In a class of her own The freshest voice to hit underground music belongs to a woman who spent her childhood in Sri Lanka and teen years in London, and has experienced war, poverty and racism After weeks of waiting, and five straight days of phone calls, much back and forth, "just checking in" (me), and "things are really tight" (them), I finally get M.I.A. on the phone. Who? You won't be asking that question for long. Not if there is any justice. Not if there is an ounce of dignity in the music biz. Straight out of London, with her formative years spent in war-torn Sri Lanka, teen years as a refugee in London's public housing, and early 20s in art school, comes the freshest voice to hit underground dance music and, potentially, overground pop in recent memory. She might not be tearing up the sales charts yet (released in March, her debut album Arular, rose to No. 58 on HMV's top 75 this week), but M.I.A. - real name Maya Arulpragasam - has people in a tizzy. Garnering write-ups in pretty much every music (and many non-music) publication(s) out there - including Rolling Stone, Spin, Vibe, the New York Times, the New Yorker and the Village Voice - and with ear-to-the-ground music fans everywhere speaking her name in excited whispers, M.I.A. is on a roll. "Something's going on,"she muses, as she picks up the phone. "You got ahold of me, but there are still four people waiting - we've lost some along the way." She laughs. "Things are OK. So far so good." Did she see this coming? "No, never." She didn't see it coming when she was 6 months old and her family moved to Sri Lanka, where she, her mom and siblings lived in fear for their lives as her father fought as a member of guerrilla group the Tamil Tigers. She didn't see it back in England, amid poverty and racism in Mitcham, Surrey. She didn't see it when she put on her first art show at London's Central Saint Martins College of Art and Design. She didn't even see it when she had a real record label behind her (London's XL Recordings) and real producers in front of her, ready to work. "I always felt apologetic about making music," she explains. "When I went into the studio, my first words were always, 'Hi, I'm Maya. I'm really sorry.' And we'd work from there. "It's really strange. It just kind of happened." Her bashfulness is believable when she speaks of it, with unaffected candour and a chuckle. It's a stretch when hearing her spout sassy, schoolyard-style rhymes on record. Arular is catchy as heck. It's M.I.A.'s grand entrance as the most original, creative and charismatic vocal talent since Missy Elliott. Yet people don't know what to do with her. Her music is a video-game electro-clash of distorted dancehall and hip-hop rhythms, while her lyrics reference pop culture and revolution in the same breath. Hefty U.S. label Interscope (home to Eminem, Gwen Stefani, Black Eyed Peas), which has picked up Arular for distribution in the States, will have to figure out how to package such a huge, prickly talent for U.S. consumption. "I met Jimmy (Iovine, Interscope co-founder)," M.I.A. recounts. "I went to his house. They're curious - it's really cute - they're looking at me going, 'What are you?' I'm going, 'What are you going to do with me?' "They stare at me a lot. But they help me out. "They surprise me every time. ... They're giving me a lot of control. I just go, 'Uh, I'm Sri Lankan, I'm not a rapper, I'm not Gwen Stefani.' We'll see what happens." Elsewhere in the confusion department, MTV is reportedly holding back her Sunshowers video until she takes out the PLO reference ("You wanna go? / You wanna winna war? / Like PLO I don't surrendo") and until she explains what exactly it means to "salt and pepper my mango." "In Sri Lanka, Mexico and the Caribbean," she explains, "they put salt and pepper on green mangos. When it's warm, they put chili peppers and salt. It's amazing. I used to eat them on the way to school in Sri Lanka." Those looking for a sexual subtext won't find it. "The other meaning would be that I present an alternative to what already exists in your everyday stereotypical convention." As M.I.A. sings about power to the people - as she baits Bush and calls to youth to "break that cycle" of consumerism and status quo adherence - she emphasizes that her presence, her access to the platform, is itself the message. "The act of me making music now," she says, "and not doing it like other people, is more important for people to learn from than what I'm saying in my songs. "For every kid who died in Sri Lanka or the tsunami, how many of them, if they had access to a 505 (Roland drum machine), might have been amazing? We don't know. "You can grow up in a mud hut in Sri Lanka, be a refugee with no money living in (public housing), and get to a point where people listen to you. It's a big journey to make. And along the way, if I can say, 'Look, just stop bombing people; call it a day,' then, great." But let's get back to the music. Between her looks, her lyrical subject matter and her life story, M.I.A. sometimes gets short shrift when it comes to her abilities. Her vocal delivery is a wonder to hear. With mesmerizing fluidity, she evokes both coy girlishness and stoic defiance, not to mention superfly rhythmic timing and melodic instincts. She surprises at every turn with her word associations, positing herself as a righteous, tireless trickster. Set against stagger-shot rhythms and sonic collage backdrops, it is nothing short of heroic. M.I.A. manages to incorporate the disparate - at times diametrically opposed - facets of her life into a masterful work of populist pop art. She takes her absent father's life-and-death struggle and London club-culture cool and makes something personal, political and provocative. It all started - the music, that is - with Peaches. Touring as a videographer for British group Elastica, M.I.A. became fascinated by the brash, sex-talking, Toronto-bred electro star, who performed nightly in the opening slot. "I realized you can make a loud noise all by yourself," she says. Peaches taught her the ins and outs of her Roland MC-505 and M.I.A. was on her way. She started making music in her bedroom and, the story goes, got her break by walking into the office of neighbourhood label XL with the line, "I heard you've been looking for me." She hooked up with producers Steve Mackay (of Pulp) and Rob Orton, with whom she fine-tuned her introductory hits Galang and Sunshowers. Seeking further production help led her to Philadelphia DJ Diplo, in whom she found a kindred spirit. Diplo produced just one track on Arular - the Theme from Rocky-sampling Bucky Done Gun. More importantly, he produced the underground-rattling bootleg mix Piracy Funds Terrorism, on which M.I.A.'s vocals are laid over and among a globetrotting throwdown of southern crunk hip-hop, dancehall reggae, '80s pop and Brazilian baile funk. "We wanted to put together something that reflected the sounds I've come through, and that I listened to in the making of the album. And to show that I wasn't completely crazy, that my stuff was relatable to different styles." The two are now an item and Diplo is accompanying M.I.A. as her tour DJ. But she denies rumours that they are engaged. In terms of where she's at, and where to go from here, M.I.A. leaves things open. "(Arular) is a yardstick," she says. "You could have nothing, get a four-track recorder for 100 pounds, two tapes for 50P each and borrow a drum machine that costs 600 pounds, and see how far you can get with it. "In terms of the creative, there's so much more I need to explore. This first album is really about discovery, finding out about music, starting from scratch. Now I've got to a point where every other thing I'm going to do will count."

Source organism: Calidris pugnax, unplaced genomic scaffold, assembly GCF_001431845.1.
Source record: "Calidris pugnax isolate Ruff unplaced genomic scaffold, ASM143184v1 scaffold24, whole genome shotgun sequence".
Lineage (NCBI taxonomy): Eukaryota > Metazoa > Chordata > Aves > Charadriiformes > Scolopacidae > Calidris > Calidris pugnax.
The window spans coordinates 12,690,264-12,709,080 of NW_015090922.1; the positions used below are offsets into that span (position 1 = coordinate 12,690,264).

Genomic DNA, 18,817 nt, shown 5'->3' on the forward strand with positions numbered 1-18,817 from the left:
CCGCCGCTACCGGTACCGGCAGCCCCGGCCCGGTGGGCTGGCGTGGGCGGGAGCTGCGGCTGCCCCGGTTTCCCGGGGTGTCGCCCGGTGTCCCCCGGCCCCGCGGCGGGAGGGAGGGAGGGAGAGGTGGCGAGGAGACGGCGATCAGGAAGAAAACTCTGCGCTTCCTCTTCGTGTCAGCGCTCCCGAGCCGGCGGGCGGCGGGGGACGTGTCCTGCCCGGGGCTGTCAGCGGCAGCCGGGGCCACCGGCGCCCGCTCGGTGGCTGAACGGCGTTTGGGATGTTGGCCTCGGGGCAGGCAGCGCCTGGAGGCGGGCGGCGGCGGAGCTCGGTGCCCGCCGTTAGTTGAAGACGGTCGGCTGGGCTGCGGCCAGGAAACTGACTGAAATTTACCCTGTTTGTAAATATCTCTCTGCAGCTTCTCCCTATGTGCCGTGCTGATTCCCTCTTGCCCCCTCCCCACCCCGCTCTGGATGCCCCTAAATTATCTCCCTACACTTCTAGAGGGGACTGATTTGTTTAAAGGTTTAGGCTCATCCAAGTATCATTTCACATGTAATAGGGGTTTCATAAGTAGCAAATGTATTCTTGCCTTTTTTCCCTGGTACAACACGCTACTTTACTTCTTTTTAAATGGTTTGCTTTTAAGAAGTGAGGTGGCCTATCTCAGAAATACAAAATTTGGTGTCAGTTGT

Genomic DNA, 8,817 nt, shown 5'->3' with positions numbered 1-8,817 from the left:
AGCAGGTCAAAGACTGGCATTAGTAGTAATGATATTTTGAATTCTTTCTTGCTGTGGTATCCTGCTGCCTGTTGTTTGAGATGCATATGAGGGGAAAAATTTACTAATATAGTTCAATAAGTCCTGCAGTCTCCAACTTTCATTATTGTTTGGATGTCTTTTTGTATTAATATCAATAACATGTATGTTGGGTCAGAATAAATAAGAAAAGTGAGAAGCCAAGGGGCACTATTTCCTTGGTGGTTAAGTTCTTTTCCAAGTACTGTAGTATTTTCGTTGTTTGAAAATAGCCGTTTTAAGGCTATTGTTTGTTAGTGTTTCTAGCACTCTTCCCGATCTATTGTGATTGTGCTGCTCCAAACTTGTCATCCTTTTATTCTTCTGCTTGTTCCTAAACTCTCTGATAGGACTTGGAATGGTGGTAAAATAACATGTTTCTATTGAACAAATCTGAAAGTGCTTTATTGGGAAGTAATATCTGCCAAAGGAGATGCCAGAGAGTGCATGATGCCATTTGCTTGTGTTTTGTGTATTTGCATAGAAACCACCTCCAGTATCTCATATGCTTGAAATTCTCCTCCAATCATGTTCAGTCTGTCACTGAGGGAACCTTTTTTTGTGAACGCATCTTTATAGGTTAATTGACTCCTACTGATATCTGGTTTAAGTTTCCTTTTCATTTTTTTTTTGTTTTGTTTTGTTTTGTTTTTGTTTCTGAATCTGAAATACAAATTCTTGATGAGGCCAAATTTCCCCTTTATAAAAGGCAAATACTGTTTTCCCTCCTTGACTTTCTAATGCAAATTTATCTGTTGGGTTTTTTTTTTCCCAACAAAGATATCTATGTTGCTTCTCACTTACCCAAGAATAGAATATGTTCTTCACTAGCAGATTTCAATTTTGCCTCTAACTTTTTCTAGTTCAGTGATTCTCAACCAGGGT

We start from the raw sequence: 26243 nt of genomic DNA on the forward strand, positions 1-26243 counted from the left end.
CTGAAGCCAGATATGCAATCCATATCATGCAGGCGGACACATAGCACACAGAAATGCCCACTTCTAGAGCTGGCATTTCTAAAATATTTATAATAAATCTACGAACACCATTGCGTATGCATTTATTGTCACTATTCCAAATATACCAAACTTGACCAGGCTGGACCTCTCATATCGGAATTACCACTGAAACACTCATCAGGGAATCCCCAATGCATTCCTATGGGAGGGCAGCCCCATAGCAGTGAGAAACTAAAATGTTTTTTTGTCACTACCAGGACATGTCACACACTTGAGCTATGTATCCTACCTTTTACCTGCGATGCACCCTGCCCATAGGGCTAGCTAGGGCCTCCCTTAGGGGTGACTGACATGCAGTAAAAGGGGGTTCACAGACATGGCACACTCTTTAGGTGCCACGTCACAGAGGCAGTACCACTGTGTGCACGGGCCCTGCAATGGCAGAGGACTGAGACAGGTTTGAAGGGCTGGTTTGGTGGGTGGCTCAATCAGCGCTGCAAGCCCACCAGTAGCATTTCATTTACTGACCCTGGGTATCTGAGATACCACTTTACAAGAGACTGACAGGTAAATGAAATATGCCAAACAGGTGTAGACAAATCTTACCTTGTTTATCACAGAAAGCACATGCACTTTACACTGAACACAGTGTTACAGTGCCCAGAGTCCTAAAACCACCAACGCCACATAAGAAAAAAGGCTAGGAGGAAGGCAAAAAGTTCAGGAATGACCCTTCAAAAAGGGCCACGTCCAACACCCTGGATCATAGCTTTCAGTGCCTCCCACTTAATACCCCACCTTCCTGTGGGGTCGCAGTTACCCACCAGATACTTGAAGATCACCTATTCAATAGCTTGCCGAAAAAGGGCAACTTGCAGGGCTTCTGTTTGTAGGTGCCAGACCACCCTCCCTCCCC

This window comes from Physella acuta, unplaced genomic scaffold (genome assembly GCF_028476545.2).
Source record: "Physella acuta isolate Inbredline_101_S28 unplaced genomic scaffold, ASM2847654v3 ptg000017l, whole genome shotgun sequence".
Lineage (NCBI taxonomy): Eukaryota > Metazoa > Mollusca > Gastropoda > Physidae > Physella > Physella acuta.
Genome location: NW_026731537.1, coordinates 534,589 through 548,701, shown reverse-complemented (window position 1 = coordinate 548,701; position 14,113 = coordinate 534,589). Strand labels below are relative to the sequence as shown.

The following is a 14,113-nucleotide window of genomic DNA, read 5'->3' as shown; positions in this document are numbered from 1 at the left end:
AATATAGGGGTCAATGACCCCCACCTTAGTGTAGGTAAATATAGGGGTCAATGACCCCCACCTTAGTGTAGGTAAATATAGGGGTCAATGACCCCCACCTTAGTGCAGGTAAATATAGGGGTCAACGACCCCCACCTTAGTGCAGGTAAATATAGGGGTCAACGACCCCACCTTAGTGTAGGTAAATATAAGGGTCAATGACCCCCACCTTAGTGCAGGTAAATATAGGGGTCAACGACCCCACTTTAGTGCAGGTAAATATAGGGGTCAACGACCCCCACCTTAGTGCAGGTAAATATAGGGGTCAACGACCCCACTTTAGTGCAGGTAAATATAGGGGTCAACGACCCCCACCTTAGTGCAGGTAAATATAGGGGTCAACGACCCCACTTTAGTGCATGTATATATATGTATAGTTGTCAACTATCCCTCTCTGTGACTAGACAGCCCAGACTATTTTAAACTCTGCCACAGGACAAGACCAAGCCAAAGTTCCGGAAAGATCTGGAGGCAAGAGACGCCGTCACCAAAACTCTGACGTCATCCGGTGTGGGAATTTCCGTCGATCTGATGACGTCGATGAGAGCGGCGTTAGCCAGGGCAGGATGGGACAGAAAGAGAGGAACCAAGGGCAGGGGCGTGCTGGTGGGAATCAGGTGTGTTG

11. M.I.A.

    M.I.A. drops dance bomb Sri Lanka-born singer shakes things up M.I.A. is the Anglo-friendly pseudonym of Sri Lanka-born Londoner Maya Arulpragasam. Her music is a stunning mix of hip-hop, ragga, dance and electronica. The mix, with the young woman's unrelentingly political lyrics, bears more than a passing influence from no-wave bands like Gang of Four; the beats are erratic, spitting and shifting in ways that should keep potential dancers jumping, jerking and losing their balance. Lyrically, M.I.A. could be mistaken for a rabble-rouser, a potential threat to national security. While she chants such liberal mantra as "Pull up the people/Pull up the poor," almost every song includes references to shooting guns, setting off bombs, making things go pop, pop, boom. She sings, "I'm a fighter, nice nice fighter," but it isn't exactly obvious whose side she's "fighting" for. She suggests that "Every gun in battle is a son and daughter too," and there are several references to ways in which physical conflict is absurd, so we might assume that she is a soldier for peace
  12. M.I.A.

  13. M.I.A.

  14. M.I.A.

    some 'galang' caps i made:
  15. M.I.A.

    it's hard to get caps from her JKL performance because the video quality is not so good, but here's two